Journal of Environmental Treatment Techniques, Volume 4, Issue 2, Pages 37-40, Download PDF format

 

 

Assessment of Open Well Water Contamination in High Density Residential Area

 

Tijjani Garba1*, Kabiru G. Ilelah1, Mukatari Ahmed Kwari2, Lukman S. Sadiq1, Mohammed J. Sani3, Olanrewaju L.  Zulkarnain1

 

1- Department of Environmental Management Technology, Abubakar Tafawa Balewa University Bauchi, Nigeria

2- Department of Surveying and Geoinformatics, Abubakar Tafawa Balewa University Bauchi, Nigeria

3- Department of Surveying and Geoinformatics, Federal Polytechnic Bauchi

 

Received: 05/03/2016                Accepted: 18/03/2016              Published: 30/06/2016

 

Abstract

The study was carried out to ascertain open water quality for human consumption in a high density area where the source of water is limited to open wells and where there are no consideration giving between open well and a pit latrine, soak ways and drainages. Stratified random sampling techniques was use to select nine open wells where samples were taken three times to ascertain and validate the result of the water analysis. Coli form test was used to determine the presence of microbial contaminates, pocket conductivity meter was used to determine the concentration of some chemical element and compound and spectrophotometer was used to analyze some physical parameters.  From the result of the analysis it was discovered that nitrate exceed the limit in about 75% of the samples analyzed while e- coli bacteria was detected in 8 out of the 9 samples analyzed. But Iron was found to fall below the minimum requirement. The study while considering that the sources of both nitrate and e coli is normally from sewages it can be attributed to lack of conforming to established standard of 30 meters between well water and nearest sewer thereby allowing the possible seepage of the contaminates contaminants into the underground water and also the open well practice allows for susceptibility to non-point source of nitrate through pollution from surface water runoff. The study conclude that  there is need for another source of domestic water supply to the area and recommend the use of other additional water purification techniques that is consumer friendly for households uses.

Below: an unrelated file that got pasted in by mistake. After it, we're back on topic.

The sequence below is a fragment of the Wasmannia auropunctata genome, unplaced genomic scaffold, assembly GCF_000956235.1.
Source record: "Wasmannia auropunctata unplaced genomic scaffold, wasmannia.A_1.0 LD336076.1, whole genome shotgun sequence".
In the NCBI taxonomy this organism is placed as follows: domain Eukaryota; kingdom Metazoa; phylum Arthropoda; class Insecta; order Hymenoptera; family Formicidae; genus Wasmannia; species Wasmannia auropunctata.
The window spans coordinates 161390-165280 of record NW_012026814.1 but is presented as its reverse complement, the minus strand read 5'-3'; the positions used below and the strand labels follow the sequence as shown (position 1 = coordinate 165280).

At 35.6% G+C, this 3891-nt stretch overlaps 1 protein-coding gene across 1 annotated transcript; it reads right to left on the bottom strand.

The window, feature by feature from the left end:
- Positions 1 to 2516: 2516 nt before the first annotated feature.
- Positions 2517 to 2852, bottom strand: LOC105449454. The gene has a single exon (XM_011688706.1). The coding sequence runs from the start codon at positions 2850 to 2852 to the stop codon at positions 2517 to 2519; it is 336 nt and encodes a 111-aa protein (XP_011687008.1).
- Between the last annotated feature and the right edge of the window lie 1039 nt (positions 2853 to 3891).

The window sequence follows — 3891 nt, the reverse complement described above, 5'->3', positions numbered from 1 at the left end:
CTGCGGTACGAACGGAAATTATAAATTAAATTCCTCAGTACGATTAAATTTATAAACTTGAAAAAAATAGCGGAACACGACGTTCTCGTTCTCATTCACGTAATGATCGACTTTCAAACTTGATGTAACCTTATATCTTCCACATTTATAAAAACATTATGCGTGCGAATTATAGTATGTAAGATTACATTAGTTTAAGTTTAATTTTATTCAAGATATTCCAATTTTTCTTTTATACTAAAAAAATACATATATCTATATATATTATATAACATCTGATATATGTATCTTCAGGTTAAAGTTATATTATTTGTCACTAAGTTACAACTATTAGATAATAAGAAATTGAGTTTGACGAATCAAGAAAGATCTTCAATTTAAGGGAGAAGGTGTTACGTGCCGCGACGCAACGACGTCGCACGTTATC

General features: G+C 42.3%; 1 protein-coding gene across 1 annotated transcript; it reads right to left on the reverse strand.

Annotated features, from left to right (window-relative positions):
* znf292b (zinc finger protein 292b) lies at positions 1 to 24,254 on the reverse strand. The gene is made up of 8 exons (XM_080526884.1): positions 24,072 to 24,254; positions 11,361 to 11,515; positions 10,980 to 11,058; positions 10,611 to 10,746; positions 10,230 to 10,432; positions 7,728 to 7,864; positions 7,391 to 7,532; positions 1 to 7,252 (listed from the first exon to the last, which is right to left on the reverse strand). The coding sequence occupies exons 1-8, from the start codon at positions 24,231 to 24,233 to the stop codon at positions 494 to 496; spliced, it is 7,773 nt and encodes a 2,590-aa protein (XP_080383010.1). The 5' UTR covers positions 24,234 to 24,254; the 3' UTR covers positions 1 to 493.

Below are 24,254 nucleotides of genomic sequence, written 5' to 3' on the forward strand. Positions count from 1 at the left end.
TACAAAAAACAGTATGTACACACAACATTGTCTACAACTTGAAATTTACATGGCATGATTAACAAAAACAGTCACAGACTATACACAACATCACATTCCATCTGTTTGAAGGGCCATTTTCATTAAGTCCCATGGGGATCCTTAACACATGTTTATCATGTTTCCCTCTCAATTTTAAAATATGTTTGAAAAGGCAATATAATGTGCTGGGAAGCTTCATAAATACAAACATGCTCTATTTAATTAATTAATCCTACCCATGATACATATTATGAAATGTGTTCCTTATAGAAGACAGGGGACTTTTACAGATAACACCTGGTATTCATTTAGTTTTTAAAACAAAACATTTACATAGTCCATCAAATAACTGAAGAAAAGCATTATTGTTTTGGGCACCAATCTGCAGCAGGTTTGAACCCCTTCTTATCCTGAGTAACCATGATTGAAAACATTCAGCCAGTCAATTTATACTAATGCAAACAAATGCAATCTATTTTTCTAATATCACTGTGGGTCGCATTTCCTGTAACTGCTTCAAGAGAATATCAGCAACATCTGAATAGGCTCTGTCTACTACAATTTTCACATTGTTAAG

Keywords: Water Contaminants. Analysis, High density, Open well water, Samples 

 


1 Introduction[1]